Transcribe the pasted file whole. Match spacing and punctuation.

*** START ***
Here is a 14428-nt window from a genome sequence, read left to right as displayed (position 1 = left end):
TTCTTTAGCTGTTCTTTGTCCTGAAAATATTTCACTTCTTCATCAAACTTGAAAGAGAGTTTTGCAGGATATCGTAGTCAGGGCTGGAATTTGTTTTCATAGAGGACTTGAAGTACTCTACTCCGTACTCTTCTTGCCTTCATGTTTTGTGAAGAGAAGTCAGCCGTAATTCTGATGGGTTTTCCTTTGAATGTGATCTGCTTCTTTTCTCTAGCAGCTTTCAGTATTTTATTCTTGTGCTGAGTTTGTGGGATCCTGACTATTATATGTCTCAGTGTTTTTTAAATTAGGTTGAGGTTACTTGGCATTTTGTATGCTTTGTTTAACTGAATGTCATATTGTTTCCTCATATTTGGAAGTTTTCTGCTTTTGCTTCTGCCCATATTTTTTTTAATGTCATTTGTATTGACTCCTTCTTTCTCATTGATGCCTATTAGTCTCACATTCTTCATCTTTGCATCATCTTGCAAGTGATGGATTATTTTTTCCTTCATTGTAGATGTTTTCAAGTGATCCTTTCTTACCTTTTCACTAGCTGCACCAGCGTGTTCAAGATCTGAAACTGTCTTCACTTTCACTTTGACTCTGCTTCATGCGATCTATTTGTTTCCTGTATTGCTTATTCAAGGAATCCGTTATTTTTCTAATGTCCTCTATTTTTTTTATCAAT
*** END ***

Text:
Here is a 14428-nt window from a genome sequence, read left to right as displayed (position 1 = left end):
TTCTTTAGCTGTTCTTTGTCCTGAAAATATTTCACTTCTTCATCAAACTTGAAAGAGAGTTTTGCAGGATATCGTAGTCAGGGCTGGAATTTGTTTTCATAGAGGACTTGAAGTACTCTACTCCGTACTCTTCTTGCCTTCATGTTTTGTGAAGAGAAGTCAGCCGTAATTCTGATGGGTTTTCCTTTGAATGTGATCTGCTTCTTTTCTCTAGCAGCTTTCAGTATTTTATTCTTGTGCTGAGTTTGTGGGATCCTGACTATTATATGTCTCAGTGTTTTTTAAATTAGGTTGAGGTTACTTGGCATTTTGTATGCTTTGTTTAACTGAATGTCATATTGTTTCCTCATATTTGGAAGTTTTCTGCTTTTGCTTCTGCCCATATTTTTTTTAATGTCATTTGTATTGACTCCTTCTTTCTCATTGATGCCTATTAGTCTCACATTCTTCATCTTTGCATCATCTTGCAAGTGATGGATTATTTTTTCCTTCATTGTAGATGTTTTCAAGTGATCCTTTCTTACCTTTTCACTAGCTGCACCAGCGTGTTCAAGATCTGAAACTGTCTTCACTTTCACTTTGACTCTGCTTCATGCGATCTATTTGTTTCCTGTATTGCTTATTCAAGGAATCCGTTATTTTTCTAATGTCCTCTATTTTTTTTATCAAT